"Those [records] were some of the first beats I made. When L first got his deal, I just started learning to do beats. I was actually kind of mad [then] cause everything I made, he told was wack. He was that much of a perfectionist. He wouldn't say it in a disrespectful way but he'll let you know 'Nah, I'm not really feeling that. I don't really like that.' So, that only makes you work harder; pressure is either going to make diamonds or bust pipes. [That record] was first a Freddie Foxxx beat, and was on the Crazy Like A Foxxx album. It was a dope album but getting back to L, he had the beats and said he wanted to do a posse cut with him, Finesse, Jay-Z, Grand Daddy I.U and that was that. Finesse came and knocked his part out, Grand Daddy came and knocked his verse and I think Jay was one of the last dudes who had to come in. It was exactly during the time when people were like, 'Hey we heard Jay-Z doesn't even write.' I remember waiting in the studio in Queens, this studio called Power Play and Jay came through, listened to the beat and all of a sudden was like 'Alright I'm ready.' In one take, he dropped his verse and when you hear how he rhymed [on it] with the fast thing and how he know how to switch it up 'Pou-p-p-p-pound, the best around.' When he laid that verse, I was like 'Wow.' He had no pen, no pad and it was all in one take.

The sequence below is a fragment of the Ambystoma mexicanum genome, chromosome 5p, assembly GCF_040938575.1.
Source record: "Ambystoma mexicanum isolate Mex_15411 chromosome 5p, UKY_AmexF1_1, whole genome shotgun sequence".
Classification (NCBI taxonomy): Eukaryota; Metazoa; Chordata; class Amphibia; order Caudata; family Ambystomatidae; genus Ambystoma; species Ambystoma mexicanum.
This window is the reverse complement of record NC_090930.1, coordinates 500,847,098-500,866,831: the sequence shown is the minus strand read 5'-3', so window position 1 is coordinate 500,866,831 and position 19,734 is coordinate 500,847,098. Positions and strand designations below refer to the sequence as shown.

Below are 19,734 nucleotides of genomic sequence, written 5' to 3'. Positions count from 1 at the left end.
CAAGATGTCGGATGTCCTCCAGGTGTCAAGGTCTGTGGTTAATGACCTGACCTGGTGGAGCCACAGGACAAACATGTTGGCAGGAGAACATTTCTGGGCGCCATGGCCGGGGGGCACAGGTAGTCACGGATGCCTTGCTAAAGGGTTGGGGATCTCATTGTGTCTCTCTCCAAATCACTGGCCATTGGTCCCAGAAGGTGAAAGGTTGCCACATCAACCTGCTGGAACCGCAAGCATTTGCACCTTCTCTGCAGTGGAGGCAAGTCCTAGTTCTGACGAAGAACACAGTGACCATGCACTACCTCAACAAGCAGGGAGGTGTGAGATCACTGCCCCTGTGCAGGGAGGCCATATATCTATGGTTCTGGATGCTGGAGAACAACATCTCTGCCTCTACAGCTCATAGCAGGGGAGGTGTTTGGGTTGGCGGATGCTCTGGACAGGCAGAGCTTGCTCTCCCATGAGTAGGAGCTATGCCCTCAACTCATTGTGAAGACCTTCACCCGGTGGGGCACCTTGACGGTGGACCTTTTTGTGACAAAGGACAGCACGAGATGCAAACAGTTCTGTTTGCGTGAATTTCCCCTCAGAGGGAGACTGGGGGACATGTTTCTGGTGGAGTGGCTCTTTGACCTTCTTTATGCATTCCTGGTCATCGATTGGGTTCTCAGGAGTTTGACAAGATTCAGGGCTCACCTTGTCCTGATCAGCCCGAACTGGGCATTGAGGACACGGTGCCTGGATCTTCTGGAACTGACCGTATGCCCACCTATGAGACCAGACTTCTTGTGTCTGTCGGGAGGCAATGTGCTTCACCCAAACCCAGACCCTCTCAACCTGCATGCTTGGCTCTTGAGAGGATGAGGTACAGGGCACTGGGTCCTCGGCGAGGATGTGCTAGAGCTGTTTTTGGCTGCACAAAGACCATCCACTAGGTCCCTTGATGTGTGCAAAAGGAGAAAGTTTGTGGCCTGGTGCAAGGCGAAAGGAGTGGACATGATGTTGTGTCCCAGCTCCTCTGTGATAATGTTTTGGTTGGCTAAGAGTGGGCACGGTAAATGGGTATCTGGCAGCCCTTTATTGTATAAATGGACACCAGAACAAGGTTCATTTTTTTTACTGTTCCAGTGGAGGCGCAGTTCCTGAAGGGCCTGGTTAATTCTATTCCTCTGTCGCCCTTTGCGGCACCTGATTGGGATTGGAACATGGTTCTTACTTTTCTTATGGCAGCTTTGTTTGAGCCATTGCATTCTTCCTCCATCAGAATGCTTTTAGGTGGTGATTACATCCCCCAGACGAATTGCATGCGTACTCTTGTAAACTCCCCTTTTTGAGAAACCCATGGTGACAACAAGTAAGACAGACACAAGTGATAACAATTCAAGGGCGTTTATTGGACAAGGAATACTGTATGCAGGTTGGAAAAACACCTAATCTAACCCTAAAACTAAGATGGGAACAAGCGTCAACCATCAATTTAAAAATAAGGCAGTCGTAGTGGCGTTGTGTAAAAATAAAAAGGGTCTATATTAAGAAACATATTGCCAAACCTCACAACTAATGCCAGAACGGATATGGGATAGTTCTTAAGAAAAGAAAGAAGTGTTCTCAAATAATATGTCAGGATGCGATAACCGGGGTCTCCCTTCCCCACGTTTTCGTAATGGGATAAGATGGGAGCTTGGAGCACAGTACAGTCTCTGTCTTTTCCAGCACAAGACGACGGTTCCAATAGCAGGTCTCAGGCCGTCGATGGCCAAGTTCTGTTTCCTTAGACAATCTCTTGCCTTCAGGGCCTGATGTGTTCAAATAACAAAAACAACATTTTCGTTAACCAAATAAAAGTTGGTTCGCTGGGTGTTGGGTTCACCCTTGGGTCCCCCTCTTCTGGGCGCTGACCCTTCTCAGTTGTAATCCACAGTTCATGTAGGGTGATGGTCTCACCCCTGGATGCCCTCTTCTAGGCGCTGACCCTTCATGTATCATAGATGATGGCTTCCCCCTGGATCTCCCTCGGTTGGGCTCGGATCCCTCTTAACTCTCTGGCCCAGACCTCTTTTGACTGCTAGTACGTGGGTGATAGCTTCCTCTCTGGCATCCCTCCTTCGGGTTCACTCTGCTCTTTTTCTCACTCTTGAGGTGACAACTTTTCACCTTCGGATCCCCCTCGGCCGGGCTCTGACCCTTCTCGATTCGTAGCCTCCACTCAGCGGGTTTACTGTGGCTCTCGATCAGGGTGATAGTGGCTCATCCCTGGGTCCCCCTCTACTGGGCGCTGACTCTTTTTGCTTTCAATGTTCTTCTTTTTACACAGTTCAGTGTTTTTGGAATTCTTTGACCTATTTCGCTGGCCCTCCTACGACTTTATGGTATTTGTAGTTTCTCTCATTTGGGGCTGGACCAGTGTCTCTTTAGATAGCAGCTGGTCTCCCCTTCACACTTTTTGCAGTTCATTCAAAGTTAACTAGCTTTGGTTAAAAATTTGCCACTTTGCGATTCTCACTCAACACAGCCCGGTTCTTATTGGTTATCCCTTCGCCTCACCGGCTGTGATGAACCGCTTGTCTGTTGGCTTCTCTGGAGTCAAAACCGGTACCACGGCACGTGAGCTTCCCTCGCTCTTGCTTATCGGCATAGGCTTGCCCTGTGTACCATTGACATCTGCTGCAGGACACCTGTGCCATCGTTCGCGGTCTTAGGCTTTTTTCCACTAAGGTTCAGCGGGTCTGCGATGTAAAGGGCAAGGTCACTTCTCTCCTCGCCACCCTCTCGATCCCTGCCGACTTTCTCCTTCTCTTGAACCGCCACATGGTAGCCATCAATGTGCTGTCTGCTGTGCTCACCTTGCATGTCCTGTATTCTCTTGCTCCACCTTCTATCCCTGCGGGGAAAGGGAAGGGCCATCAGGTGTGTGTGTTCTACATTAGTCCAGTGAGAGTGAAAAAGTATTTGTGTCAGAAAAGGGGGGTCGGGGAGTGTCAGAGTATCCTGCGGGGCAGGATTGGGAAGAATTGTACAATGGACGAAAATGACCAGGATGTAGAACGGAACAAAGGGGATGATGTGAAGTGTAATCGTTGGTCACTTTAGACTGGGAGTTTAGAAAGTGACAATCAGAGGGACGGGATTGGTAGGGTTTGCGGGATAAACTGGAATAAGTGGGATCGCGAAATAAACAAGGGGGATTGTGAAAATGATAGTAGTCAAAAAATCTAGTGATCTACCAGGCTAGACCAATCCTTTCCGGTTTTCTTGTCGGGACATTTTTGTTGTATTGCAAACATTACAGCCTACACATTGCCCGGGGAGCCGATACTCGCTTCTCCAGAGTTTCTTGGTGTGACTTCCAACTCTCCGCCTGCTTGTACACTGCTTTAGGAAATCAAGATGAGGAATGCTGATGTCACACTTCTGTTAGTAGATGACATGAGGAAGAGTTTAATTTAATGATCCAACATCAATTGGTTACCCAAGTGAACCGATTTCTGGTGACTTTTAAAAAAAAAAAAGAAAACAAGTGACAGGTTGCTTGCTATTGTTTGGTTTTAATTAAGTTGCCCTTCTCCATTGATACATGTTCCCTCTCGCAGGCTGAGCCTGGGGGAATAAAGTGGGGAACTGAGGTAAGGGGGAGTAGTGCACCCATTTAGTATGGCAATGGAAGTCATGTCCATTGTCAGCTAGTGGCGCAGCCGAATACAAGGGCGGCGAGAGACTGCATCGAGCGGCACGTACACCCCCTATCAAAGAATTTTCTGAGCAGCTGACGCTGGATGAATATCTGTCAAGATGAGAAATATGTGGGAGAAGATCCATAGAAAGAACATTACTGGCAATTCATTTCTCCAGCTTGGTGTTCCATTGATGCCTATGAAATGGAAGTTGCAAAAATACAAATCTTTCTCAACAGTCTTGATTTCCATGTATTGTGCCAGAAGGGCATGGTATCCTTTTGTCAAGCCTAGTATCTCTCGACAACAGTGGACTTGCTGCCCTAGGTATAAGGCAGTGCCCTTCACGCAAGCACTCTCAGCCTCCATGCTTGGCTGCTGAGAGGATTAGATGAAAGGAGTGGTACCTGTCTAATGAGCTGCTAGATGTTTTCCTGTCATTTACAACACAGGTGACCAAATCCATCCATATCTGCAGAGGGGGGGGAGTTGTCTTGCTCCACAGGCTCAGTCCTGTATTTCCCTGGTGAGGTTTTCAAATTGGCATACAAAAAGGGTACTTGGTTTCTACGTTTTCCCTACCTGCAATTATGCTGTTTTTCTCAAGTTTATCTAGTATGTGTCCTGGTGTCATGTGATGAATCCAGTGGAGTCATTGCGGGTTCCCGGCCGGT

"Because of the order of the verses on the record, it's hard to tell who had the better verse."

"Let 'Em Have It L," Lifestylez Ov Da Poor & Dangerous (1995)

"Let Em Have It L," Lifestylez Ov Da Poor & Dangerous (1995)

"If L was alive today and did the third album, he would've been one of the dudes that would've went from rap to Hollywood because he was like a comedian. He was real funny, when you hear his punchlines, you could tell. I wish we had cameras on all the L studio sessions, that's the side of him that people hadn't get to see. I remember being at Power Play [Studios] and we all serious and doing the song, and this nigga [Big L] come in like, 'This shit is wack man.' So we're looking at him like, 'Yo you're bugging' and he was just like, 'Nah it's wack.' Him coming at the producer, Craig Boogie (the song's producer) didn't even know if L was joking."

"Danger Zone," Lifestylez Ov Da Poor & Dangerous (1995)